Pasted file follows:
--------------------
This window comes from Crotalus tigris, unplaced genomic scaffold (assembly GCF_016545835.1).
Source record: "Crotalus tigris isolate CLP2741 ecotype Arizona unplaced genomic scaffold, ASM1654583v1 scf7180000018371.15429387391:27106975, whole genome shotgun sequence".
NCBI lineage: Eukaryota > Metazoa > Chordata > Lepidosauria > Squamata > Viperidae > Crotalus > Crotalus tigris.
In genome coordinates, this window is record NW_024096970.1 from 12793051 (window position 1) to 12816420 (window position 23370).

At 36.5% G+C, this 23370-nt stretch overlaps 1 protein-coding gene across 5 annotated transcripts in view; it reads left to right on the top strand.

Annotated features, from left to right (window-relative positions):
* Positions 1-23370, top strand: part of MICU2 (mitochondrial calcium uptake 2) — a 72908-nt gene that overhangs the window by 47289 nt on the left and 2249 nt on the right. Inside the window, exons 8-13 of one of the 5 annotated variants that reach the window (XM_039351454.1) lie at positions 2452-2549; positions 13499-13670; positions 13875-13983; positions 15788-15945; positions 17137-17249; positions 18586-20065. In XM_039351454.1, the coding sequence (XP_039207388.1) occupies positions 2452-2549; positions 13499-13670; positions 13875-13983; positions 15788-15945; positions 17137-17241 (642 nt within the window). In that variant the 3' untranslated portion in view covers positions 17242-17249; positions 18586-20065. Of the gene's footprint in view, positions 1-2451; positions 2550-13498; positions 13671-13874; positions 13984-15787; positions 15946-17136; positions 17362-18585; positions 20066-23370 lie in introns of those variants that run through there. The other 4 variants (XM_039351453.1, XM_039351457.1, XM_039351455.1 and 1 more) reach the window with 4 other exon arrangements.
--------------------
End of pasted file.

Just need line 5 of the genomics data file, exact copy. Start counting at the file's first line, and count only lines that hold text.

At 36.5% G+C, this 23370-nt stretch overlaps 1 protein-coding gene across 5 annotated transcripts in view; it reads left to right on the top strand.